Château de Chenonceau--page 4 (of 4 pages)

Philibert de l'Orme; Jean Bullant
15th century keep from original castle; 1515-1521; 1547; 1570-76





Plan from Wikipedia

The north facade is to the far left. While the exterior facade owes to 16th century Italianate architecture, the plan is thought to be very original. Notable is the long vestibule (12 feet by 68 feet) which traverses the structure, going from the front entrance (north) to the rear facade. This center hall plan allows direct access to the rooms on each side. Another unique feature is the orientation of the stairwell, mid way down the vestibule. And instead of the more usual spiral staircase, conventional in French architecture of this period, it uses the ramp format. In addition, the designer left a space between the staircase and the château's walls, allowing a passage between the two rooms on that side of the building.
 

Stairwell

This barrel vault is reinforced with parallel ribs with medallions at the intersections. The light at the end in the center photo is from the second story window in the central bay of the west side of the château (the window above the balcony window).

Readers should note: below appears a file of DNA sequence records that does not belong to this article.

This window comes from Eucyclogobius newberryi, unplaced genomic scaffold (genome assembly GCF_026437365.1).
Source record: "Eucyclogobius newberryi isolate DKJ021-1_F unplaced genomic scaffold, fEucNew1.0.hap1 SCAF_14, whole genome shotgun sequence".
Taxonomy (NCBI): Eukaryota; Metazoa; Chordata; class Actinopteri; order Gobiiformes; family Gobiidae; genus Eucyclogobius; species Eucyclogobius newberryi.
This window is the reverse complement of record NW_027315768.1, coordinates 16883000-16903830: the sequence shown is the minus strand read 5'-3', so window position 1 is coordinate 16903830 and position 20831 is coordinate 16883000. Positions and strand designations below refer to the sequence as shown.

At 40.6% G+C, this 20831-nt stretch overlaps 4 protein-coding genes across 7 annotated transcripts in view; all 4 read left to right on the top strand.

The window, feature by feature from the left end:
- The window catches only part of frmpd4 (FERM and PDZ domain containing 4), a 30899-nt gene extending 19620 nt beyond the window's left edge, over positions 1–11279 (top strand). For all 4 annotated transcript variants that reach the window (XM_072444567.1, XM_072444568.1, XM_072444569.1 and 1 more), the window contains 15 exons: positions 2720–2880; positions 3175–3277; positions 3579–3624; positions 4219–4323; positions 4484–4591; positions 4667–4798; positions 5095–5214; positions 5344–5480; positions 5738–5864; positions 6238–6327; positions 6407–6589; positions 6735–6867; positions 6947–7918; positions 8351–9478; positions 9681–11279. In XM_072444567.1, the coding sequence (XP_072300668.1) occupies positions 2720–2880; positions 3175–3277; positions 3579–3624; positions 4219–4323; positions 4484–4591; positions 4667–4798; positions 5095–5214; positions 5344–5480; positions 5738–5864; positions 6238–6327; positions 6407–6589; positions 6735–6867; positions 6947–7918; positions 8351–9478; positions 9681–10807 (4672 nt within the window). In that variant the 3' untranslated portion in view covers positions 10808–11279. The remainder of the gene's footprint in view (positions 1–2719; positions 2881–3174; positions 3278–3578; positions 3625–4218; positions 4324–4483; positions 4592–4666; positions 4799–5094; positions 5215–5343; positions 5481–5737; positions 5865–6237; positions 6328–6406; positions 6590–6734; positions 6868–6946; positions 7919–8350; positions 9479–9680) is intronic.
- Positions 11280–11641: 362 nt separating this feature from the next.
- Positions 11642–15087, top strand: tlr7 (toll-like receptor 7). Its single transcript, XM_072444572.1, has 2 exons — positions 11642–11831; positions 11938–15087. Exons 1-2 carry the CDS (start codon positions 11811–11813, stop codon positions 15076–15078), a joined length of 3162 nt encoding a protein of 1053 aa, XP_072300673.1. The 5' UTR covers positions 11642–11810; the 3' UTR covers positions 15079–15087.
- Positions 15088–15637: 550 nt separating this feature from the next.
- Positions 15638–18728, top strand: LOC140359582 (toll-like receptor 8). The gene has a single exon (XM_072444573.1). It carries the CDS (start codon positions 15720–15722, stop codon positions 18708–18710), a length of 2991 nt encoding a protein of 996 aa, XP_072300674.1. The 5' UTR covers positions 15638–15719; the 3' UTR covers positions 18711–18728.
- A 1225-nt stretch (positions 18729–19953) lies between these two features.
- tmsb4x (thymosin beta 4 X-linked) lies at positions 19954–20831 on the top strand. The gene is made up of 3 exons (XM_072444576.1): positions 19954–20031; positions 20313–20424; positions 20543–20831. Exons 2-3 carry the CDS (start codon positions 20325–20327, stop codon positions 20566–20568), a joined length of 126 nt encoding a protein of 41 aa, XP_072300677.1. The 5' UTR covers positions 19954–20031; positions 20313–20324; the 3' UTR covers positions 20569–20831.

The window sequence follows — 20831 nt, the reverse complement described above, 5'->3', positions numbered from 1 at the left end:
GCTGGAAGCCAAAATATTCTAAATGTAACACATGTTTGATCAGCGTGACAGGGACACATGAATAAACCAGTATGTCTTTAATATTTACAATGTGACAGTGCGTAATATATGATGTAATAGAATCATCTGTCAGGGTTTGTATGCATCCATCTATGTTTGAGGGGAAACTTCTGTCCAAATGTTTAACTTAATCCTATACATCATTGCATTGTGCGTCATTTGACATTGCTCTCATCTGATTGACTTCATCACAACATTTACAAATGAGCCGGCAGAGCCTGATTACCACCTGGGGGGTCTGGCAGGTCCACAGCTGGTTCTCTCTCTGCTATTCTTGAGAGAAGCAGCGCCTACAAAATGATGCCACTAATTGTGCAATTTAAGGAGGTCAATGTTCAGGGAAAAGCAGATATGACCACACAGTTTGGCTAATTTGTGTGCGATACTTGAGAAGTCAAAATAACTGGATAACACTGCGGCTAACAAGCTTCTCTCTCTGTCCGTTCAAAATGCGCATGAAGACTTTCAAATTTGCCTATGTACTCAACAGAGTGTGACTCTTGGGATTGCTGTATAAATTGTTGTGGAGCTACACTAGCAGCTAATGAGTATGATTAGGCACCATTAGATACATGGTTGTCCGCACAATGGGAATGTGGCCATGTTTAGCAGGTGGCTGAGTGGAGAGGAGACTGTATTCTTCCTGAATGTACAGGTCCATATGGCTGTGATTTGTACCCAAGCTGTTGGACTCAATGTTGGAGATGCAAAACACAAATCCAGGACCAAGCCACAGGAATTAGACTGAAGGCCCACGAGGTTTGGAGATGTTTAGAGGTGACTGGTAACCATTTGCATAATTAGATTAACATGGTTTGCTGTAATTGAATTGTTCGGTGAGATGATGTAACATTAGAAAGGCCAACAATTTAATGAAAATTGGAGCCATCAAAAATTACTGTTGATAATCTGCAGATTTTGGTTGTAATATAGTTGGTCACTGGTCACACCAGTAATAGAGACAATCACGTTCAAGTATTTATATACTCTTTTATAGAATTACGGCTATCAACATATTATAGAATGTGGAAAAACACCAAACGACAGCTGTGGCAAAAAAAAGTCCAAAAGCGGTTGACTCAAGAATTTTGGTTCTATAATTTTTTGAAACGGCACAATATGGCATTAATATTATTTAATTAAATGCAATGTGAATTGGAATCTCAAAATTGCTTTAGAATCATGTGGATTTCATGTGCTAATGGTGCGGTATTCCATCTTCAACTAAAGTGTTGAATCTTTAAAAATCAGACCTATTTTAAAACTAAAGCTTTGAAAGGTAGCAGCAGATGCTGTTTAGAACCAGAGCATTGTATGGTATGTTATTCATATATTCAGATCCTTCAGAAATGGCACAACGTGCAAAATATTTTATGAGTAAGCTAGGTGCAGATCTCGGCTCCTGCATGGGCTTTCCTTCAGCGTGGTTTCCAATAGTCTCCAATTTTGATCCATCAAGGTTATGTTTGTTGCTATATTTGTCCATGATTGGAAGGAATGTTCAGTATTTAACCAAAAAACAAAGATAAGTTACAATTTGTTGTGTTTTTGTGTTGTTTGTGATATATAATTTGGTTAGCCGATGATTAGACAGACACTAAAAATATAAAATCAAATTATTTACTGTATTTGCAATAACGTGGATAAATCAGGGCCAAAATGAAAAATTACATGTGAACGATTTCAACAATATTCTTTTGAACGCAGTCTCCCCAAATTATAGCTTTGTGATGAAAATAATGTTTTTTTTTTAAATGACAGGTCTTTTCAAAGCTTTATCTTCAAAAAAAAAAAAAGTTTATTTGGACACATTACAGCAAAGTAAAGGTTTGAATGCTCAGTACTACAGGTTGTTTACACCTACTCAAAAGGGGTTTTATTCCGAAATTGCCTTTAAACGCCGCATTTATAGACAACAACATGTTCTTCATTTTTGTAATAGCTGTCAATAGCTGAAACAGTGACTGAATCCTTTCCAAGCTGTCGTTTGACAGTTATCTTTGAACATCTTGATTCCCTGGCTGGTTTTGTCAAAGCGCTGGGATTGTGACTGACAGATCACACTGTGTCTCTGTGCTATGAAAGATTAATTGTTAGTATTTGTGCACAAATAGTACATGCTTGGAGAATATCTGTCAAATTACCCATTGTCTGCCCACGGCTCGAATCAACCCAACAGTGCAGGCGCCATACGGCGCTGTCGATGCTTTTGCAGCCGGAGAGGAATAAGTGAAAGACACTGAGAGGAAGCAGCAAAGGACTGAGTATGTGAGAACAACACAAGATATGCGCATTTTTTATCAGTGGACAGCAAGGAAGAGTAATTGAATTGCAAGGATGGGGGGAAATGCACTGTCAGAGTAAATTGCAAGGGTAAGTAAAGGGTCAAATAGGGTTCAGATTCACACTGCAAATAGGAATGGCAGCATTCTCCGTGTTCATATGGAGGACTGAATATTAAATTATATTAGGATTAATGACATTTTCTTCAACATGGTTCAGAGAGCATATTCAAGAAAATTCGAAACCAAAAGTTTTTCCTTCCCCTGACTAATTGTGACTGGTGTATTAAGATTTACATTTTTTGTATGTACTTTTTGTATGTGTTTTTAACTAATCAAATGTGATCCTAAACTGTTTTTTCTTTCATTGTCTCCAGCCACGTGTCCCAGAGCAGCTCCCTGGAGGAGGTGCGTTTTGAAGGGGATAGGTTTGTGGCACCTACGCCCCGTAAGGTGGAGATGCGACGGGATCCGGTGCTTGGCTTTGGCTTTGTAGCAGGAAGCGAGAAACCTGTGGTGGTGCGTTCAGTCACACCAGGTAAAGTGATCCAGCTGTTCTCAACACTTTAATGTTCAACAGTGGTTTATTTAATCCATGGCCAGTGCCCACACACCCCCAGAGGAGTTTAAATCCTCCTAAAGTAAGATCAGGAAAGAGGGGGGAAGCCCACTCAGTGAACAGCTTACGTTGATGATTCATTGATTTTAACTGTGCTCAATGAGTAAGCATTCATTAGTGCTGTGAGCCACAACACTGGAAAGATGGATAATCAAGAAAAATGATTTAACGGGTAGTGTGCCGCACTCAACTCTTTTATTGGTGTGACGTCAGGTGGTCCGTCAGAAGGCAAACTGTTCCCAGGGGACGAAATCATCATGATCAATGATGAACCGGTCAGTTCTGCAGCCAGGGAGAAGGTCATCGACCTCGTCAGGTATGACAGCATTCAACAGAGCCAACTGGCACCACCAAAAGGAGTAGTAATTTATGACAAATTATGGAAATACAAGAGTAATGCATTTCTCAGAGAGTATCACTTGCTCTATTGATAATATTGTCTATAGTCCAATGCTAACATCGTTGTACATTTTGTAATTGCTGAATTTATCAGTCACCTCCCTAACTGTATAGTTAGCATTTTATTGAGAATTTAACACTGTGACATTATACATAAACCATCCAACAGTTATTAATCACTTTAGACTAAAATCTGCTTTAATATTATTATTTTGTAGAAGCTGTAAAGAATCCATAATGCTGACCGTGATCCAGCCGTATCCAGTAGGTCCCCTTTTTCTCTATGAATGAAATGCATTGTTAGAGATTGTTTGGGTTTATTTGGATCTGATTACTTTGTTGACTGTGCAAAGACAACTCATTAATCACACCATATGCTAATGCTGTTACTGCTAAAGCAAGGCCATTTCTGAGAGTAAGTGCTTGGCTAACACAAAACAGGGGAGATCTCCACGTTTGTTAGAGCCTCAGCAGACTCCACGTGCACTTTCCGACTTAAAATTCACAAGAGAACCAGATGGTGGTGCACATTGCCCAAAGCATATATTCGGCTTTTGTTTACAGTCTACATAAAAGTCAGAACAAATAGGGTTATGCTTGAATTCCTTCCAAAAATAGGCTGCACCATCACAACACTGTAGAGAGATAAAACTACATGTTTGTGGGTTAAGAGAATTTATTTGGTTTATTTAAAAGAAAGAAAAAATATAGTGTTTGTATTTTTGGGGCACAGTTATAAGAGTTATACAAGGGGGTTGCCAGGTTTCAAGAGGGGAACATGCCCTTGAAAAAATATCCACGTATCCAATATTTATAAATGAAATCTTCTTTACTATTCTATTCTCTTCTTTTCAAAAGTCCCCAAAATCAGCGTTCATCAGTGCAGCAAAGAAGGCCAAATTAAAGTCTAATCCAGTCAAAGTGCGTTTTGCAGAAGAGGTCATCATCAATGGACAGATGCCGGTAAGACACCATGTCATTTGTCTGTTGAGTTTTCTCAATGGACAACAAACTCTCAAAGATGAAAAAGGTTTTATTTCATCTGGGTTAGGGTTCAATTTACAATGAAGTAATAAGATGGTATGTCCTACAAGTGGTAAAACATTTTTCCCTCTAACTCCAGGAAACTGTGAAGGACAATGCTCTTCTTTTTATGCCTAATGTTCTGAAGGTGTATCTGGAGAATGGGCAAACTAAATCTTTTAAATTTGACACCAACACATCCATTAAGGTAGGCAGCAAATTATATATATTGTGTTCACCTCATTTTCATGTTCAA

Ceiling, second floor vestibule

 

Center: Catherine de' Medici's bedchamber;
right: the Chamber of the Five Queens, on the second floor

The five queens are Catherine's two daughters and three daughters-in-law.
 

Medici Gallery--first story; fireplace at end of this gallery

The galleries, superimposed, are almost 200 feet long and 19 feet wide. Eighteen windows provide ample light and tall, decorated fireplaces stand at the ends of both galleries.
 

Louis XIV by Hyacinthe Rigaud, frame by Lepautre;
one of the medallions of Roman emperors adorning the walls of the second floor vestibule




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Works cited or consulted:
Jean-Pierre Babelon. Chenonceau. Paris: Société Nouvelle Biro, 2002.
John McNeill. The Loire Valley. [Blue guide] London: A & C Black Limited, 1995.
"Chenonceau," Connaisance des Arts, 2001.

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